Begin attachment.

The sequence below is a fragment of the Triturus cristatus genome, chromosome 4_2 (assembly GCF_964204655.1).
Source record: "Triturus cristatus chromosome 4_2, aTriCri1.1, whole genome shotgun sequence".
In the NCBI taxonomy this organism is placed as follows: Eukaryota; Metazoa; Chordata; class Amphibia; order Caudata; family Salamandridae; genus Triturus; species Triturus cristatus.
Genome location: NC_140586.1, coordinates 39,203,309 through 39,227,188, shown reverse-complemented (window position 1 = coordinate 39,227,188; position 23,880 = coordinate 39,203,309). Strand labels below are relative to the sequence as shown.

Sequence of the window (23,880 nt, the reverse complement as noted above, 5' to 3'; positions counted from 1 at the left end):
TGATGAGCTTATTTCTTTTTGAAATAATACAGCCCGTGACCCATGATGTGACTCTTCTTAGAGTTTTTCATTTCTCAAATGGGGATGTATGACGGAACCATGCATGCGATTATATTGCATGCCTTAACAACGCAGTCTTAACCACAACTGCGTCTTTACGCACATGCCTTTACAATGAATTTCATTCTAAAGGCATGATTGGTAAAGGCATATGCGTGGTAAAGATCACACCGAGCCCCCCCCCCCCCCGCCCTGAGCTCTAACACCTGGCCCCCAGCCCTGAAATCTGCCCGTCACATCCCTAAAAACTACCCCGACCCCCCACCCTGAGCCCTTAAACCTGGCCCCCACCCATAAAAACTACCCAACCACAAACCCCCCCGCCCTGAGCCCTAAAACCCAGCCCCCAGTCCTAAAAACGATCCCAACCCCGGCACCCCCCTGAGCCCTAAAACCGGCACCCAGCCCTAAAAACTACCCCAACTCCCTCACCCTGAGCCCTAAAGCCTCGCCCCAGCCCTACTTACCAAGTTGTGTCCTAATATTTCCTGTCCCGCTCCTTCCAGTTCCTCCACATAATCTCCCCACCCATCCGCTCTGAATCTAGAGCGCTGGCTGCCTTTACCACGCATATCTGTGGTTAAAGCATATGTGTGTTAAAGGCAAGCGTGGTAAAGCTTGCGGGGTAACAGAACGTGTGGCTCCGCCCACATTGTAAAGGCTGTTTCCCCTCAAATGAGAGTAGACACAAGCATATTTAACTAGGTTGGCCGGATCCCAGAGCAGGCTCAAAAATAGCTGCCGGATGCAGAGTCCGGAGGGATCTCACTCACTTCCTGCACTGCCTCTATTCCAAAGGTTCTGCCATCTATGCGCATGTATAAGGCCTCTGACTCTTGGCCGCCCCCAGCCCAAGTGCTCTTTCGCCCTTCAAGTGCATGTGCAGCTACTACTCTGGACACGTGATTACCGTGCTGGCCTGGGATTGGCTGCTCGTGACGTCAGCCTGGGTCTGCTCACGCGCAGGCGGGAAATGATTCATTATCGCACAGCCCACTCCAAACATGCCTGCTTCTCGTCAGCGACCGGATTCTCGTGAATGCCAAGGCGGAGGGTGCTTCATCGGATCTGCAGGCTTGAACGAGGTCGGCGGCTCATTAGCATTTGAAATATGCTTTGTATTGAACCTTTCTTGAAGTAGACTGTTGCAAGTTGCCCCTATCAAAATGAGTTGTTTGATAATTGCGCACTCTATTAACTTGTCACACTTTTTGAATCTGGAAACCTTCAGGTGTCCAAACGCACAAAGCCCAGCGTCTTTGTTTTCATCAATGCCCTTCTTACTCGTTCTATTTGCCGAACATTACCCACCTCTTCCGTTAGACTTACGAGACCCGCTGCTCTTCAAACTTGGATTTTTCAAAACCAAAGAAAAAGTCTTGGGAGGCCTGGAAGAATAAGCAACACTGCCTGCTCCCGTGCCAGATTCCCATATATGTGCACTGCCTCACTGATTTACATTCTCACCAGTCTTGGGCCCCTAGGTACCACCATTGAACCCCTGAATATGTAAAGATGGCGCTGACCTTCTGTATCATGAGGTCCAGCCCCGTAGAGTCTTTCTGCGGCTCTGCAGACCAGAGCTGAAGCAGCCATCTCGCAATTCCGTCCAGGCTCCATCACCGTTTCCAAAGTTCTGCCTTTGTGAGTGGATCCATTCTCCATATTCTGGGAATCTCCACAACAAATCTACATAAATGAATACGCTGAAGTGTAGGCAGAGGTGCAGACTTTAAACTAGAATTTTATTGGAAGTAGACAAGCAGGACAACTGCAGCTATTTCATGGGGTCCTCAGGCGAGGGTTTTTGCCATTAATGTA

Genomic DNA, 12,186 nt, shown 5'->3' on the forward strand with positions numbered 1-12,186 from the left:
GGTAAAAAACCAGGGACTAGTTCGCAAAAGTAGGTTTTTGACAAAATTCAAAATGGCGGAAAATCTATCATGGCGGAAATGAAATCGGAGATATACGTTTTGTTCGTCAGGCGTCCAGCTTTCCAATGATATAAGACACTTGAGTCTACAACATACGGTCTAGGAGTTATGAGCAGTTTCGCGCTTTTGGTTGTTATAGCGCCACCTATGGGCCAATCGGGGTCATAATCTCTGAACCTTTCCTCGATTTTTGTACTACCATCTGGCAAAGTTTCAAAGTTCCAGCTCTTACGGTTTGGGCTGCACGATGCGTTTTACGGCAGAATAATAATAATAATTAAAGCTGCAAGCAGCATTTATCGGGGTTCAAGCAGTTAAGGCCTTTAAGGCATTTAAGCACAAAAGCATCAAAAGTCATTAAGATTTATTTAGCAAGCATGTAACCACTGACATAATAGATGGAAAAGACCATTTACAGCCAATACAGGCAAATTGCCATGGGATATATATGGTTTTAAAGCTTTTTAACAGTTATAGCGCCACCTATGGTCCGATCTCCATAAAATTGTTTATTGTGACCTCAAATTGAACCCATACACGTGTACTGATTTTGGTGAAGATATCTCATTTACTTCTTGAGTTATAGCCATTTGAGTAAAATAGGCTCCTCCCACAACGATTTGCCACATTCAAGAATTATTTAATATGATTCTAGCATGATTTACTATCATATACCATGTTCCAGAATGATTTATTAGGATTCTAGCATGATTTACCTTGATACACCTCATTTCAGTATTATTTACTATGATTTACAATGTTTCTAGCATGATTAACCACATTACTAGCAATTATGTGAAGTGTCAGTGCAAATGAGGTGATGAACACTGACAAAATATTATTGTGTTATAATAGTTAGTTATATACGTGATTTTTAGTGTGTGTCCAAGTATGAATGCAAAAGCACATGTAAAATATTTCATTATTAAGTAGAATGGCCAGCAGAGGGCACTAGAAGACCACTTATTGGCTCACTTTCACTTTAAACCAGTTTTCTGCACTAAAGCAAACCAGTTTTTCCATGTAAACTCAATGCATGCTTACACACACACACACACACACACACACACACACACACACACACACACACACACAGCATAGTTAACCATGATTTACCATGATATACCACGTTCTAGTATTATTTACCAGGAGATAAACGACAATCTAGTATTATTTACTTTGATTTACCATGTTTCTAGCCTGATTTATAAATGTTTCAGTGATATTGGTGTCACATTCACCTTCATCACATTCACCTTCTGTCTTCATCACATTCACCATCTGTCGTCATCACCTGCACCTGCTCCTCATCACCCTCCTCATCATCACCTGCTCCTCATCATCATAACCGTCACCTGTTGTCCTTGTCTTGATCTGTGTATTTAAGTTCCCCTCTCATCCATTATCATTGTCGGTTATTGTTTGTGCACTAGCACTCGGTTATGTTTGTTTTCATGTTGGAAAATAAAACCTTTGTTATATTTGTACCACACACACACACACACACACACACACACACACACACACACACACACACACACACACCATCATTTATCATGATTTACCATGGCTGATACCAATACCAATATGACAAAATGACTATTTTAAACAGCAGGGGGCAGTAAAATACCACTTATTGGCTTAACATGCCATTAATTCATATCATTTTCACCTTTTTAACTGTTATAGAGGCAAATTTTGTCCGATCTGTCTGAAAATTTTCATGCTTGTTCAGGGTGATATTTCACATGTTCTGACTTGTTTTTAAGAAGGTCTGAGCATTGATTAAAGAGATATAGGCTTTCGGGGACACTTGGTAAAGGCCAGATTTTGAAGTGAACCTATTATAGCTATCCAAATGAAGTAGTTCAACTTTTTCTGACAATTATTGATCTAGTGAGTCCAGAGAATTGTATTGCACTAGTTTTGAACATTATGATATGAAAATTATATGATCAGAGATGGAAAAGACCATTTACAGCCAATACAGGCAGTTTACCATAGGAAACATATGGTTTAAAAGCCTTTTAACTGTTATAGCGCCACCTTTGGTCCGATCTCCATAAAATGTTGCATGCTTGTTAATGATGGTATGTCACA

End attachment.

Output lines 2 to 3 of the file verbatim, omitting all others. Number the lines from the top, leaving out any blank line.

Source record: "Triturus cristatus chromosome 4_2, aTriCri1.1, whole genome shotgun sequence".
In the NCBI taxonomy this organism is placed as follows: Eukaryota; Metazoa; Chordata; class Amphibia; order Caudata; family Salamandridae; genus Triturus; species Triturus cristatus.